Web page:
Gay Marriage Supporters Suggest Thanksgiving Is the Time for 'Frank Conversations' With Older Relatives
How do you change the minds of people who oppose same-sex marriage?
Frank conversation, says the Courage Campaign, a 700,000-member progressive network in California. And what better time to engage in such conversation than over Thanksgiving weekend, when gay marriage supporters see older relatives? (The older you are, the more likely you are to oppose same-sex marriage). More details are here.
The city council in Tucson, Arizona, is debating a charter amendment that would require city ballot initiatives mandating new spending to identify a funding source. Arizona already has a similar rule for statewide initiatives; a self-funding mandate for initiatives has been discussed -- but has gotten little traction -- in California. Details via the Arizona Star.
Some petition circulators in San Bernardino County have some explaining to do.
A memo from the California Secretary of State's office shows what happened in the failed effort to qualify a recall vote against Assemblyman Anthony Adams. The district in question includes parts of Los Angeles County and San Bernardino County. The recall supporters turned in more than 58,000 signatures (when 35,000 would qualify the measure), so numbers weren't the problem. Validity was.
In LA, the signature gathering went OK. 13,794 signatures were submitted, and, after the random sampling of 500 signatures, a projected 9,021 were estimated as valid.
But in San Bernardino, where 44,590 signatures were submitted, fewer than half of those in the random sample were found to be valid. Extrapolating, only 15,558 of the SB sigs were projected to be valid. And thus the recall failed.
Conservatives who backed the recall California Republican Assemblyman Anthony Adams, for voting for temporary tax increases as part of the February 2009 budget deal, failed to collect enough valid signatures to qualify for a vote, the Secretary of State says.
The recall's backers had claimed they had many more than the 35,000 or so signatures needed to qualify. But the Secretary of State's count found they had fewer than 24,000.
It's unclear whether the signature claims were exaggerated or whether an unusually low validity rate is responsible for the failure.
This is a huge political victory for Republican moderates in California -- and a blow to conservatives, who hoped that a recall of Adams would prevent other GOP legislators from voting for future budget compromises.
Here's how bad ballot box budgeting has become in California.
In 1998, the director (and Meathead from "All in the Family") Rob Reiner sponsored a successful ballot initiative to impose a 50-cent a pack tax to fund early childhood programs. In effect, Reiner created his own program with his own funding source, walled off from the rest of the budget by the only-in-California rule that laws and programs established by initiative may only be changed by another vote of the people.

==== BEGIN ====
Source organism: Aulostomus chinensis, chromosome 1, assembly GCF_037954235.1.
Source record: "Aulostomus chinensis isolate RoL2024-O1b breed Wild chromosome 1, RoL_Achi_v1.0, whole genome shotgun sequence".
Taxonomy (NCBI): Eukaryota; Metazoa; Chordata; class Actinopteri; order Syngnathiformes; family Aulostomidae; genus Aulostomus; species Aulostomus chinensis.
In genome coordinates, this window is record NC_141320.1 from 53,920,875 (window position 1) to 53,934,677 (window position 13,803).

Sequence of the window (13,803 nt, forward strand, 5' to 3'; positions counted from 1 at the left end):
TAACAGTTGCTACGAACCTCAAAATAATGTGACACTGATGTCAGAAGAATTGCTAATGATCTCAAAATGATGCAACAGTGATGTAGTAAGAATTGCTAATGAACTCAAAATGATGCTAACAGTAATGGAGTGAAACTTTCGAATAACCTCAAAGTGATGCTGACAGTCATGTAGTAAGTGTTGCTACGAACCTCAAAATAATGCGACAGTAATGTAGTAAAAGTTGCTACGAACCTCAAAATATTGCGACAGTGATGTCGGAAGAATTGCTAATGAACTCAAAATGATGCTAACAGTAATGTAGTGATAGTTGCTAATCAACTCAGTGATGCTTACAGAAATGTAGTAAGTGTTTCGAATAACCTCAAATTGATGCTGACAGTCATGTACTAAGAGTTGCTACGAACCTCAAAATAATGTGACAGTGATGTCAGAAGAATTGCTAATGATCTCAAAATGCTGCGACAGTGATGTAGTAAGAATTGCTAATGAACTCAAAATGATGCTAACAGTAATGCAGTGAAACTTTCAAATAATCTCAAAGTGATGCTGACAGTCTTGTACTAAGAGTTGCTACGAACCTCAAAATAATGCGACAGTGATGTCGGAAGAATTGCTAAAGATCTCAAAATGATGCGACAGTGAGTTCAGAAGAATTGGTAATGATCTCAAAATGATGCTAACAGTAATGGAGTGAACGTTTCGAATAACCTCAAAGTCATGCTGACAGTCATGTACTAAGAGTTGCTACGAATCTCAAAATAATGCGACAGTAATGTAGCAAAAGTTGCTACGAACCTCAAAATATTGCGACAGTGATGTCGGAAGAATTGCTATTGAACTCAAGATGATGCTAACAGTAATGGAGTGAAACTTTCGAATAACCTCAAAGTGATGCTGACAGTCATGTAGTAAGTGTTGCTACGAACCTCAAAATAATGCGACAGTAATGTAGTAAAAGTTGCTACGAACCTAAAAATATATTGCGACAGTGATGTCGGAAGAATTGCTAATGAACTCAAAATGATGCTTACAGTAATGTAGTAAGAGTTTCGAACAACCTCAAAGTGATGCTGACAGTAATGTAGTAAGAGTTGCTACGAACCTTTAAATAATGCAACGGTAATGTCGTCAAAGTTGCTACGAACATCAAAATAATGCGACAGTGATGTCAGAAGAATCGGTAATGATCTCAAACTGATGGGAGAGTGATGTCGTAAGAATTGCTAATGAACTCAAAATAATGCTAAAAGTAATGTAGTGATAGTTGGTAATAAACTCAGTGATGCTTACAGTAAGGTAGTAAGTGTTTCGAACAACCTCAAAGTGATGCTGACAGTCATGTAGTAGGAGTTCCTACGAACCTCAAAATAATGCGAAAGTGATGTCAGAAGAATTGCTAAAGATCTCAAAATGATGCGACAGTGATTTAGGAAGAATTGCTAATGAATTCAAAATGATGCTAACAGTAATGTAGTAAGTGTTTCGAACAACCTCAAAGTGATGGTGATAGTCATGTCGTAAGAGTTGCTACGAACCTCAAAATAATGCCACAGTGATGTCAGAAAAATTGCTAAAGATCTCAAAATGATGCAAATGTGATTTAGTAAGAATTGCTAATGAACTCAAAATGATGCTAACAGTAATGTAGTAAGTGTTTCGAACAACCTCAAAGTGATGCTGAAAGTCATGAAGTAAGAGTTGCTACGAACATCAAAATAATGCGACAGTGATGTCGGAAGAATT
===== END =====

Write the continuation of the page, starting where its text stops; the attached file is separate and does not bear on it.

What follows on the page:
Back in May, lawmakers asked voters to repurpose some of that money to the state's budget deficit. Voters refused, forcing cuts in more basic health programs.
Now comes former state senate president pro tem Don Perata with an initiative to fund cancer research. Perata's eight years in the senate, including four as leader, weren't apparently enough time for him to get that done. Where is he getting money--Reiner's cigarette tax money. Josh Richman has the details here.
This sets up another California initiative war: the cancer research advocates vs. early childhood advocates. And don't bother asking the legislature to be involved. As with so much of the budget, they have nothing to do with it.
You may have read about the controversy. An aide (now former aide) to California Attorney General Jerry Brown was taping reporters. (My take on the taping is here).
The interview that disclosed the taping was about the title and summary that Brown gave a ballot initiative sponsored by an insurance company. Today, the site Calbuzz, which focuses on the California governor's race, has a useful pro-and-con debate on the measure.
Today is the deadline for sponsors of two initiatives in Utah -- one to impose new rules on legislative ethics, the other to create an independent redistricting commission -- to turn in enough signatures to force the legislature to act on their ideas. But backers tell the Deseret News they don't have enough sigs to do that.
That's not the end of the initiatives, however. Sponsors of each initiative have until April 15 of next year to produce enough signatures to qualify the measures for the November 2010 ballot.
Jennifer Garrison, a state representative in Ohio, has introduced legislation that, to fight fraud in signature gathering, would force petition firms to be licensed. Some details are here, via the Marietta Register.
Independent columnist Tom Elias surveys the various reform measures circulating for signatures and suggests that voters should refuse to sign everything.